And this lobbyist represented an ownership out of Florida, trying to buy a T.V. station in Pittsburgh. McCain's side is saying all we wanted to do was speed up the process. Thumbs up, thumbs down, that wasn't our push. Just speed up the process. Is that a good argument to make?

Rudy Espino:
That seems what was going on. All McCain was doing at this point is what we're hearing is intervening on behalf of the clients that this lobbyist was representing. For those of us that have a long political memory, we might remember the Keating scandal. What we saw was McCain getting involved on behalf of a certain individual to tell regulators, whoa, can you back off a little bit. That got him into some hot water. It remains to see what will happen here.

Ted Simons:
Is this a situation where the "New York times" is perceived as going after john McCain. John McCain has not been able to circle the conservative troops all that well. You have the "New York Times" going after your guy if you are a republican, is this something that could galvanize republican support for McCain?

Rudy Espino:
Absolutely. I think this already has, if you look at some of the political blogs on the conservative end of the political spectrum, already circling their wagons around McCain. Look, the liberal "New York Times" is attacking our guy, a republican. It is time that we unify and fight this.

Ted Simons:
So, let's say three months from now, which story are we still talking about? Which story is the media still looking into?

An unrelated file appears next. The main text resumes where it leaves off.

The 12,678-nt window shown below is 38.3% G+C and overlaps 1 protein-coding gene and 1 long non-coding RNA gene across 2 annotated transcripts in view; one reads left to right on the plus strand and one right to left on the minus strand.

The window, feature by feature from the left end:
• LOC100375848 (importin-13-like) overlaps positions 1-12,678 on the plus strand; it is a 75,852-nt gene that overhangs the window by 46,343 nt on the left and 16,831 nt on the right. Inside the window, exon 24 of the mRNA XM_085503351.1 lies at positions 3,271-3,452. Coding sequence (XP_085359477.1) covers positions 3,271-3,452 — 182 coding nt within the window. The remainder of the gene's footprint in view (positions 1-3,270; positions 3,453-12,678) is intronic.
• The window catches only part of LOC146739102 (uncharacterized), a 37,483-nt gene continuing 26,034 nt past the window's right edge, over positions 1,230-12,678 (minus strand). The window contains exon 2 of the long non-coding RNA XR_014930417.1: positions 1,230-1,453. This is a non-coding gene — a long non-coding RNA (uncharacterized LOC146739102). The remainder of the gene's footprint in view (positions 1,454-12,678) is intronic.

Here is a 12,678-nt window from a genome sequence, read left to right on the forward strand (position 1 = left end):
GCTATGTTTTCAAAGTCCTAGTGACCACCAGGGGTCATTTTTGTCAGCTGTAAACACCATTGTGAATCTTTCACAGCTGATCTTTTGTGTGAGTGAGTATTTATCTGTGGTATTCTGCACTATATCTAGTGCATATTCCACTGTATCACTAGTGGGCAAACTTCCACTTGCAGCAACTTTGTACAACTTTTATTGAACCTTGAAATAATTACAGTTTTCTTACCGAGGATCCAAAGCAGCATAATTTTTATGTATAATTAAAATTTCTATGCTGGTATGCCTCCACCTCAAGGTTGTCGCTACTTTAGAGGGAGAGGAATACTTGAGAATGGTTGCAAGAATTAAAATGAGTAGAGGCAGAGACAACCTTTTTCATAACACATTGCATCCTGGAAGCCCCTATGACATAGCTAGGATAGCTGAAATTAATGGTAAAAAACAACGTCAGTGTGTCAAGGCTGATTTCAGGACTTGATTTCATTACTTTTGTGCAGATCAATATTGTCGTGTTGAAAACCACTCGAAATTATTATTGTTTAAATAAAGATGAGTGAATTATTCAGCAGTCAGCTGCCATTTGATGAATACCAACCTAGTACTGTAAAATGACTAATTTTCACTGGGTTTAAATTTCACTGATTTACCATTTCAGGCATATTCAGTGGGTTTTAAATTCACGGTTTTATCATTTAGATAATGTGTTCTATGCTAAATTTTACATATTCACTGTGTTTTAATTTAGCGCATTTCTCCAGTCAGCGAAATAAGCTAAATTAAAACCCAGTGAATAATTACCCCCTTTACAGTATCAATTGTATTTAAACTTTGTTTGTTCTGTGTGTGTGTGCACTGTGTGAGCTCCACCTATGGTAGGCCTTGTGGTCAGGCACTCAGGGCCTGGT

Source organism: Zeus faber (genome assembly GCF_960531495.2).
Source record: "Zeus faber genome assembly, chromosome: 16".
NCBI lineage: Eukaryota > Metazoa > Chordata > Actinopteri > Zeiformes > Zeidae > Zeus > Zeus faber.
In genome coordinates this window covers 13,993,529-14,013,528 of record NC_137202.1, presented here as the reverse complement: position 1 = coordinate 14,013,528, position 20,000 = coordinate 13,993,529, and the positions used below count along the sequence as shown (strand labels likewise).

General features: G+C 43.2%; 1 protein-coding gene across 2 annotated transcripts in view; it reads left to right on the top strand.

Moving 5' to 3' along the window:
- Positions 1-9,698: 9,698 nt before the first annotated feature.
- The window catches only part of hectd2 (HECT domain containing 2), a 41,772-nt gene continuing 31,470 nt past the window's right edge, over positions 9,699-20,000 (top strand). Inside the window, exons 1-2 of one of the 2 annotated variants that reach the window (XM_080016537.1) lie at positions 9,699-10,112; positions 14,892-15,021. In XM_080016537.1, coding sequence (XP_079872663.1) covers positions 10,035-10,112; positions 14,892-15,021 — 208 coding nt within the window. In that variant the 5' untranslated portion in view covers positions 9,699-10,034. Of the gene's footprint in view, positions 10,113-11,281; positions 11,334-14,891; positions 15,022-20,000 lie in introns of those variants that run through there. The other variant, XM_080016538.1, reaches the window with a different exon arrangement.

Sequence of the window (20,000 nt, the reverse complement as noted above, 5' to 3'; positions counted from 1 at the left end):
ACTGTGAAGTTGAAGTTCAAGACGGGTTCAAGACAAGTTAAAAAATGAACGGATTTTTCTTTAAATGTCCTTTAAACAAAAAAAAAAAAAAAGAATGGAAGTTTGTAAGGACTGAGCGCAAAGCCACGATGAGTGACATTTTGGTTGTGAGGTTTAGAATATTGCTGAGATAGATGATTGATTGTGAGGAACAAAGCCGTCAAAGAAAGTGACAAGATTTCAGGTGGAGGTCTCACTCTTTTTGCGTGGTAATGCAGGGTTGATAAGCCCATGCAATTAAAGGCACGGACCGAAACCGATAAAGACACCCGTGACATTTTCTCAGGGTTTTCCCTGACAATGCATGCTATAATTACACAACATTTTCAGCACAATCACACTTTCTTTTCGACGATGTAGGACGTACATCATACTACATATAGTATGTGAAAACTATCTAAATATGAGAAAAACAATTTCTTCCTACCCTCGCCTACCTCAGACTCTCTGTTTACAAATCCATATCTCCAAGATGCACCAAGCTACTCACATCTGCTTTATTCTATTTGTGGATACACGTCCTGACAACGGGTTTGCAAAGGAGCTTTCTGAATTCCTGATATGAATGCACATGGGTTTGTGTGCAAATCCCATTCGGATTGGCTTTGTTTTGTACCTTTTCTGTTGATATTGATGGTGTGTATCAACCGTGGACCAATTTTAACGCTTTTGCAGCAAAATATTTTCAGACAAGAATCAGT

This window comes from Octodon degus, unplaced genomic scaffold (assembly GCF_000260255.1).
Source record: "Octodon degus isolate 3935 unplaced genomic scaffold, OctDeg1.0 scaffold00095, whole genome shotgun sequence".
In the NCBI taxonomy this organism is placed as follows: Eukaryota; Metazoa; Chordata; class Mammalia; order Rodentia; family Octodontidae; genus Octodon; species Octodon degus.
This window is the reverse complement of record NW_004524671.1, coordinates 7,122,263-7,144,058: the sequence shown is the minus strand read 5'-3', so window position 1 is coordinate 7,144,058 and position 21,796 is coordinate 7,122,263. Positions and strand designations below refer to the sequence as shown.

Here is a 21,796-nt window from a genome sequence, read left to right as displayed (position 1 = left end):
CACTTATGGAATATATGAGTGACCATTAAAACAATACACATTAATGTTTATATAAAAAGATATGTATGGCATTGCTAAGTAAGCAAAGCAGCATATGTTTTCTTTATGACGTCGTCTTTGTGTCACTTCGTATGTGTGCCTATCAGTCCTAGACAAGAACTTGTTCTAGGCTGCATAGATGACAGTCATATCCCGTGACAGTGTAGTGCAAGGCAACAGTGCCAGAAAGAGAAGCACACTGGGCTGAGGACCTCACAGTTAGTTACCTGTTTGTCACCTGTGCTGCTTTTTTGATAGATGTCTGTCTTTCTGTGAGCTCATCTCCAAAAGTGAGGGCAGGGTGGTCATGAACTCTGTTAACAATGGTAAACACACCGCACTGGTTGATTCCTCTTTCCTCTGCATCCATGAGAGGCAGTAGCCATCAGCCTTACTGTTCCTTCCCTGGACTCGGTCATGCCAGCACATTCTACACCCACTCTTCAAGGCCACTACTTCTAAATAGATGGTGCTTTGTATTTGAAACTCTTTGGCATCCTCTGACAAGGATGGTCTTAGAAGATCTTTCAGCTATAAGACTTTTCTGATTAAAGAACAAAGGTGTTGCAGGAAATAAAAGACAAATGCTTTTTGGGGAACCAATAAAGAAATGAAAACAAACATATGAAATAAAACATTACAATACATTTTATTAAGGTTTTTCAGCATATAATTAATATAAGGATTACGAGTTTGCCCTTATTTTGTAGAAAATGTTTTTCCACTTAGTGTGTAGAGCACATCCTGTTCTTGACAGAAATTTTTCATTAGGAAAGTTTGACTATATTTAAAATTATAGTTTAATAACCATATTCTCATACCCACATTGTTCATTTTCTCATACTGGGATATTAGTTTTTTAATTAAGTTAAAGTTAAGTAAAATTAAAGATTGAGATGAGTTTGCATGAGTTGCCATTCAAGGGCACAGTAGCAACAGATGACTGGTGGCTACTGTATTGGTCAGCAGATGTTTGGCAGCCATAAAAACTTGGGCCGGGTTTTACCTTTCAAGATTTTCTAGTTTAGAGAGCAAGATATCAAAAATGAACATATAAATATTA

Rudy Espino:
I think what we will probably be looking into more is the nature of that relationship. His legislative record on that committee, and his financial -- his financial situation with this loan that he's on track to secure.

Rudy Espino:
And we talked about how much this could possibly galvanize conservative support for McCain. Conversely, how much does this hurt him right now?

Rudy Espino:
I think not as much as it would have two months ago when he was running neck and neck with Romney. Now that he is almost the last man standing, it hurts him a lot less than it would have two months ago. This story was developing, being investigated by the "Washington post" and "New York Times" several months ago. Had it broken at that point, his run for the white house probably would have been over then. As things go, if you're going to have the story break, the timing of it actually was pretty good for McCain.

Ted Simons:
Interesting. Thank you so much for joining us.

Rudy Espino: Thank you.

Ted Simons: